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Python: Data Types


Created Jul 16, 2021 – Last Updated Jul 16, 2021

Python
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Coming from JavaScript it’s refreshing to learn Python as it has a big standard library and easy to pick up (especially if you have prior programming knowledge). Starting off with the data types I want to highlight some awesome features that Python has and interesting differences I saw. So don’t expect this to be a complete guide or comparison of both.

#Helper Functions

Python itself has helpful functions to help you define and discover the types. They are type(), dir(), and help().

py
>>> name = "Lennart"
>>> type(name)
<class 'str'>
>>> dir(str)
['__add__', '__class__', '__contains__', '__delattr__', '__dir__', '__doc__', '__eq__', '__format__', '__ge__', '__getattribute__', '__getitem__', '__getnewargs__', '__gt__', '__hash__', '__init__', '__init_subclass__', '__iter__', '__le__', '__len__', '__lt__', '__mod__', '__mul__', '__ne__', '__new__', '__reduce__', '__reduce_ex__', '__repr__', '__rmod__', '__rmul__', '__setattr__', '__sizeof__', '__str__', '__subclasshook__', 'capitalize', 'casefold', 'center', 'count', 'encode', 'endswith', 'expandtabs', 'find', 'format', 'format_map', 'index', 'isalnum', 'isalpha', 'isascii', 'isdecimal', 'isdigit', 'isidentifier', 'islower', 'isnumeric', 'isprintable', 'isspace', 'istitle', 'isupper', 'join', 'ljust', 'lower', 'lstrip', 'maketrans', 'partition', 'removeprefix', 'removesuffix', 'replace', 'rfind', 'rindex', 'rjust', 'rpartition', 'rsplit', 'rstrip', 'split', 'splitlines', 'startswith', 'strip', 'swapcase', 'title', 'translate', 'upper', 'zfill']
>>> help(str.title)
Help on method_descriptor:
title(self, /)
Return a version of the string where each word is titlecased.
More specifically, words start with uppercased characters and all remaining
cased characters have lower case.

#Numbers

Python has more explicit types for working with numbers. In JavaScript they are mashed together into Number.

py
>>> x = 4
>>> y = 5.0
>>> z = 42j
>>> type(x)
<class 'int'>
>>> type(y)
<class 'float'>
>>> type(z)
<class 'complex'>

#Tuple

Tuples are immutable collections that you can use to track related but different items. Thus they are great as immutable keys in set and dict. Unpacking is a way of quickly getting information from a tuple:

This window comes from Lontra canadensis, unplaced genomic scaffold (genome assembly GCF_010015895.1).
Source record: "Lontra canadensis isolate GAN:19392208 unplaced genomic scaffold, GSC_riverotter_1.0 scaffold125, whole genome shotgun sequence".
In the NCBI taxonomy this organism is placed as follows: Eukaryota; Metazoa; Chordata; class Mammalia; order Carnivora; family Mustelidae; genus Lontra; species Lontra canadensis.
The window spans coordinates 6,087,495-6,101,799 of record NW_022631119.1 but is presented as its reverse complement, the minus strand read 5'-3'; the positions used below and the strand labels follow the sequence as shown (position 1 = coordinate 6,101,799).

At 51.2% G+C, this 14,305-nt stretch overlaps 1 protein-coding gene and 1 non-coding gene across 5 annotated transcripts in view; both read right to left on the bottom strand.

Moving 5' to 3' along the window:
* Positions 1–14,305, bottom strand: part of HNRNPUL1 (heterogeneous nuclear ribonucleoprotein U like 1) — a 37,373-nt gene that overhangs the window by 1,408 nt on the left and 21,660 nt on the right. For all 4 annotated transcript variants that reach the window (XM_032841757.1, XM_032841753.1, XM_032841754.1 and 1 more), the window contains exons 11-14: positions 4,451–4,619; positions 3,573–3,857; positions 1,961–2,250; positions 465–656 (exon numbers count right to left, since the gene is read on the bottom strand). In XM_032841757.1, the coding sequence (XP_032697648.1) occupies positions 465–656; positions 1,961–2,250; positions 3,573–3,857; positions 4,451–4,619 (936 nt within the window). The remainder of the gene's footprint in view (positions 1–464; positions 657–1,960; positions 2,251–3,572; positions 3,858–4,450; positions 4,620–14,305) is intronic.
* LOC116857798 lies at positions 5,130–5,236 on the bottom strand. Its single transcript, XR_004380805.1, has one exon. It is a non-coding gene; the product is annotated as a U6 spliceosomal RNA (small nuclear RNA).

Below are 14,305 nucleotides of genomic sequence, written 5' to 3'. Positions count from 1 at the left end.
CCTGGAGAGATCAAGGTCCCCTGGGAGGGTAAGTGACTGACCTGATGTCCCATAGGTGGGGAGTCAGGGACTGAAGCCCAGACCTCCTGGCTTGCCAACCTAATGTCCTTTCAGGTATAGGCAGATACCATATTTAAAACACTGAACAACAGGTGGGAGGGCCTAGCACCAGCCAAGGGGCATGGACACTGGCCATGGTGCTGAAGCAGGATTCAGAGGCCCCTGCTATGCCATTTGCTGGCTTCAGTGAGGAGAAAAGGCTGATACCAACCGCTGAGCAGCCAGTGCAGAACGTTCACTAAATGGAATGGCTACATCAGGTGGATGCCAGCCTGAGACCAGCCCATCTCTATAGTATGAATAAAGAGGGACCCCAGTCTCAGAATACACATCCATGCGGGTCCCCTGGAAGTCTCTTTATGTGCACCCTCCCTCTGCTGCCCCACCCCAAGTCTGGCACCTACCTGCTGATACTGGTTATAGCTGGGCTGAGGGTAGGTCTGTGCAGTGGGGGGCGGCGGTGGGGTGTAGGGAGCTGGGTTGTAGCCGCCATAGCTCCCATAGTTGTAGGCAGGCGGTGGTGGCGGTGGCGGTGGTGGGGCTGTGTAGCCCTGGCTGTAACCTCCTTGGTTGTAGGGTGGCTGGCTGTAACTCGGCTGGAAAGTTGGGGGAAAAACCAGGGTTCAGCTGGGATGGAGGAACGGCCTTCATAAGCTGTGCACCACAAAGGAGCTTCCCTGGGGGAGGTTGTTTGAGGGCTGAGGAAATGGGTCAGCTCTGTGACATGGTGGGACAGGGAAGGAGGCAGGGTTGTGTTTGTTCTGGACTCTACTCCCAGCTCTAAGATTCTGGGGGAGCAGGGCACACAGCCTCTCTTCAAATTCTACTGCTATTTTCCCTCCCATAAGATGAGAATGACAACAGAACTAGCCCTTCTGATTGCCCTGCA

py
>>> favourite_food = ("Italian", "Pizza")
>>> cuisine, name = favourite_food
>>> cuisine
'Italian'
>>> name
'Pizza'

#Set

A set is mutable and stores immutable types in an unsorted way. You can’t store other mutable types (like list, set or dict) in it. A set can only contain unique items.

This is great to quickly deduplicate a list:

py
>>> names = ["Luke", "Leia", "Malak", "Luke"]
>>> set(names)
{'Leia', 'Luke', 'Malak'}

You can execute a couple of mutations on a set (.add or .discard etc.) but I definitely found .update interesting since you can add multiple values at once:

py
>>> chars = {"James", "Naomi", "Amos"}
>>> addition = {"Alex", "Julie"}
>>> chars.update(addition)
>>> chars
{'Julie', 'James', 'Naomi', 'Alex', 'Amos'}

Another cool thing are the set operations — union and intersection:

py
>>> chars = {"James", "Naomi", "Amos"}
>>> favourite_chars = {"James"}
>>> chars | addition
{'Julie', 'James', 'Naomi', 'Alex', 'Amos'}
>>> chars & favourite_chars
{'James'}

#Dictionary

A dictionary is mutable and stores key:value pairs (keys can only be immutable types). Thus it’s extremely fast to search in. Besides the standard stuff there are three helpful methods: keys(), values(), items():

py
>>> chars = { "expanse": "Holden", "star_wars": "Luke" }
>>> chars.keys()
dict_keys(['expanse', 'star_wars'])
>>> chars.values()
dict_values(['Holden', 'Luke'])
>>> chars.items()
dict_items([('expanse', 'Holden'), ('star_wars', 'Luke')])

While these functions alone are not doing much, they can come in really handy in for-loops:

py
>>> for franchise, char in chars.items():
... print(f"The char {char} exists in the franchise {franchise}")
...
The char Holden exists in the franchise expanse
The char Luke exists in the franchise star_wars

Since items() returns a list of tuples one can use tuple unpacking to get both values.


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